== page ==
'The White Queen' focuses on three women and either their dealing with being in a powerful position or their desire to obtain power. The first we are introduced to, and the one most viewers are likely to latch onto as their favorite of the three, is Elizabeth Woodville (Rebecca Ferguson), who is really the catalyst for everything that follows. The widow of a knight from the House of Lancaster, she winds up marrying the recently crowned House of York King of England, Edward IV (Max Irons) – which leads to a huge amount of controversy, not the least of which comes from the King's cousin, Lord Warwick (James Frain).
Margaret Beaufort (Amanda Hale), on the other hand, believes that her son, Henry Tudor, is destined by God to become the future King of England, and tells the young boy as such, despite the misgivings of those around her. Her ties are with the House of Lancaster, so she immediately seeks to align with the King's cousin when she discovers that he, too, wants to remove Edward from the throne.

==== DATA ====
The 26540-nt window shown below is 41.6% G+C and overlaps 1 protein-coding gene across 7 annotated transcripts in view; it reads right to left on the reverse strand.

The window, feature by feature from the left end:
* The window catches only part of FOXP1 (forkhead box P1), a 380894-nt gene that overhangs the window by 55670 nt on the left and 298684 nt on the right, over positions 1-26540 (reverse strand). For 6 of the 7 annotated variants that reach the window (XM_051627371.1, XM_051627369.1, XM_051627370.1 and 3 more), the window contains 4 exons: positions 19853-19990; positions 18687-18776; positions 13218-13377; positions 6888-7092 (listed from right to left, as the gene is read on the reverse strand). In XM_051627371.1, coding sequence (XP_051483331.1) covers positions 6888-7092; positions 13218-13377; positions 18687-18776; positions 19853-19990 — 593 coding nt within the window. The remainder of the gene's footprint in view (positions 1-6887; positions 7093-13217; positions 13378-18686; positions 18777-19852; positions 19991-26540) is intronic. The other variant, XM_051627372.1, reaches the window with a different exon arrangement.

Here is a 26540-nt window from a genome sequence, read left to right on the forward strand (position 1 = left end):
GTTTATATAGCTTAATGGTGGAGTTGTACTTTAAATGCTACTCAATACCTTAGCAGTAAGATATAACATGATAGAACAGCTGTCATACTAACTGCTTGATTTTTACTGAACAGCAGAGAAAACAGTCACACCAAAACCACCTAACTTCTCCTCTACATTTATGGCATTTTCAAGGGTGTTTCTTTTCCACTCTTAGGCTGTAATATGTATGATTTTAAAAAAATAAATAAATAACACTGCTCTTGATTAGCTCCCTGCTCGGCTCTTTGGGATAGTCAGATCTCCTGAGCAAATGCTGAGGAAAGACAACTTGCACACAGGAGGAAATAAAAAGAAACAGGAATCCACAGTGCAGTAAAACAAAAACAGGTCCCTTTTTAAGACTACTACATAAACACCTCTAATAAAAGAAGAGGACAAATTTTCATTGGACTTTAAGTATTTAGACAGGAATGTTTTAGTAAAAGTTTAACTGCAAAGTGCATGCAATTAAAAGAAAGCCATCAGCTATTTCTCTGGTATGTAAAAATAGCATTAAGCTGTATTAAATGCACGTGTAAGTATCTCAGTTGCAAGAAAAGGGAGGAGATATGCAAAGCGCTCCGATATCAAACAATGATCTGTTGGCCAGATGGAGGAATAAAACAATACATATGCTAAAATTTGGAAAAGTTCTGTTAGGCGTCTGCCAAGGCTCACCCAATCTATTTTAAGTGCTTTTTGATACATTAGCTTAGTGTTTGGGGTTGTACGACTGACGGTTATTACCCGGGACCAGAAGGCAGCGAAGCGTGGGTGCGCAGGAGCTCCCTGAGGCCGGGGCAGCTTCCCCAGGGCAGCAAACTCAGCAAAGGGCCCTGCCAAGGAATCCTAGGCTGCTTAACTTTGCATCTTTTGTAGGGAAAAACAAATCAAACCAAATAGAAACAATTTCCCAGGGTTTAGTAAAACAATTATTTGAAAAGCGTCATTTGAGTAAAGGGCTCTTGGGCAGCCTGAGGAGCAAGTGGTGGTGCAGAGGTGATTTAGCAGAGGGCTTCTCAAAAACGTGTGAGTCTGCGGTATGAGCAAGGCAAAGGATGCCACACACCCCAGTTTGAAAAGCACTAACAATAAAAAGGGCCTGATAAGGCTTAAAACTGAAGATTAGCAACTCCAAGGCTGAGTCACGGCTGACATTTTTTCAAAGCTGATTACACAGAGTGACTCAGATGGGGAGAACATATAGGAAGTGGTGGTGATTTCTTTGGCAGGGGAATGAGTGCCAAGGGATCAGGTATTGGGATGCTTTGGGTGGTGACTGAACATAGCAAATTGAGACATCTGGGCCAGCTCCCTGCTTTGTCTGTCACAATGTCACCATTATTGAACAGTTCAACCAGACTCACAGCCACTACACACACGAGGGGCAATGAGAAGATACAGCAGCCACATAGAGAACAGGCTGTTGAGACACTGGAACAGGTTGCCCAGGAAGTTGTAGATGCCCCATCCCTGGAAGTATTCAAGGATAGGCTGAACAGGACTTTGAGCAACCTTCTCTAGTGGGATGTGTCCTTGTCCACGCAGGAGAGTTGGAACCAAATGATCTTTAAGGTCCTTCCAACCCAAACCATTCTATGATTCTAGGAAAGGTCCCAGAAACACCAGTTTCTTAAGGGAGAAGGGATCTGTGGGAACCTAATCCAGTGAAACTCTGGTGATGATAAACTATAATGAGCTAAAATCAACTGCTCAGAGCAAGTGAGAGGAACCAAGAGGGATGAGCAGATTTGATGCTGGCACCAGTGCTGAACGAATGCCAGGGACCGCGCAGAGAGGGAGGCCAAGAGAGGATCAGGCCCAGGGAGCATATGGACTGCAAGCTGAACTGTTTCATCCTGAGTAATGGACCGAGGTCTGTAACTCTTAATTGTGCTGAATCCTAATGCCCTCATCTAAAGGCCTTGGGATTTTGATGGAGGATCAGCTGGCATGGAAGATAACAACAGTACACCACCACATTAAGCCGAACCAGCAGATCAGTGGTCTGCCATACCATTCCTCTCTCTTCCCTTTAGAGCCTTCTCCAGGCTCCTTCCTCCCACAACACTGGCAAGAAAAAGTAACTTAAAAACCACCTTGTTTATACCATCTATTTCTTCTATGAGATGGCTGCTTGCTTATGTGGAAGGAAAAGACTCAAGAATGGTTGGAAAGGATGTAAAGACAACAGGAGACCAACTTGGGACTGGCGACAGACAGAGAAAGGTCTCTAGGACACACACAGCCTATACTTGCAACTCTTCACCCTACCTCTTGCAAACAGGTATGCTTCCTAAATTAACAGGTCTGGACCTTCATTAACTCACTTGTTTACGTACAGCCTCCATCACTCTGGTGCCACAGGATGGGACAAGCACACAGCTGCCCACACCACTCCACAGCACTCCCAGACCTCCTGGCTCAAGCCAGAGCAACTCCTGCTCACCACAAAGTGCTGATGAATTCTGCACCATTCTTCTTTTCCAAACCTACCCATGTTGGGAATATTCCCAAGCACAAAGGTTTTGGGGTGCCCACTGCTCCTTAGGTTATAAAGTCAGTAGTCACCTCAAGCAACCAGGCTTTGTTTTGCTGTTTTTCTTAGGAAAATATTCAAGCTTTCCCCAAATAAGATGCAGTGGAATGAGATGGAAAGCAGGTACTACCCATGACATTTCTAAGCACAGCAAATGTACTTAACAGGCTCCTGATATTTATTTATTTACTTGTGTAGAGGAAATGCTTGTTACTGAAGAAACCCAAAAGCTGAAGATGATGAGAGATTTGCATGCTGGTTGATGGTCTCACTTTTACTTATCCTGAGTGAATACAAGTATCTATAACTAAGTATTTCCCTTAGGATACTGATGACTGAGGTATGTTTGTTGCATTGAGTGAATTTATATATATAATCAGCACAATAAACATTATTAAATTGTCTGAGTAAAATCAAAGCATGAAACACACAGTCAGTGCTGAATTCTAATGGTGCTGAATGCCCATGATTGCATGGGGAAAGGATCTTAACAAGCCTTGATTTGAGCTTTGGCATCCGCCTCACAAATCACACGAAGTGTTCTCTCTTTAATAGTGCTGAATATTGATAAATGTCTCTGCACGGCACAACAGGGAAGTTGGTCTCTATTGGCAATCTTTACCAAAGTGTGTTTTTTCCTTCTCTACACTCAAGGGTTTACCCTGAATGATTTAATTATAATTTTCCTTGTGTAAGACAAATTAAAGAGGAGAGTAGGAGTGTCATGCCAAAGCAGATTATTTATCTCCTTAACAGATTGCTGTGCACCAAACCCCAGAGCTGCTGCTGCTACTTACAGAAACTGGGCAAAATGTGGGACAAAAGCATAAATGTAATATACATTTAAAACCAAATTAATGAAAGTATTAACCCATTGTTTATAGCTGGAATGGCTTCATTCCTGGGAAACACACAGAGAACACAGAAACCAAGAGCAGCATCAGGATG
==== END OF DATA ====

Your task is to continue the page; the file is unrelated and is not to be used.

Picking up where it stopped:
Finally, there's Anne Neville (Faye Marsay), one of Warwick's daughters. Warwick tries to marry off both his daughters to put them in advantageous positions to be wed to the next-in-line to the throne. Anne starts out as the most naïve of the three women featured in 'The White Queen', but eventually winds up as one of the most powerful.
As a series, 'The White Queen' is kind of a mixed bag. While most of the actors here are rather good, the storyline does take a few episodes to 'get into', and even then it ranges from average to slightly above average throughout the remainder of the series. While I can't claim to be passionate about what I saw, things were interesting enough throughout to keep my attention. This is one of those shows that falls right in the middle for me – not entertaining enough to 'hook' me as a viewer, but not bad enough to get me to tune out.
Finally, I would be remiss if I did not mention one particularly bothersome aspect of the series. While production values are impressive for 'The White Queen', there are tons of historical mistakes where costuming and sets are concerned. For a show set in the late 15th Century, we get costumes that have zippers, machine-sewn buttons, and rubber-soled shoes. We also get buildings with concrete steps, metal handrails, and modern-day guttering. These are the kinds of things that, once you realize are there, start taking one 'out' of the reality the show is trying to create. It didn't factor into my rating of the series, but it's something I wish hadn’t been brought to my attention (although it's hard not to notice).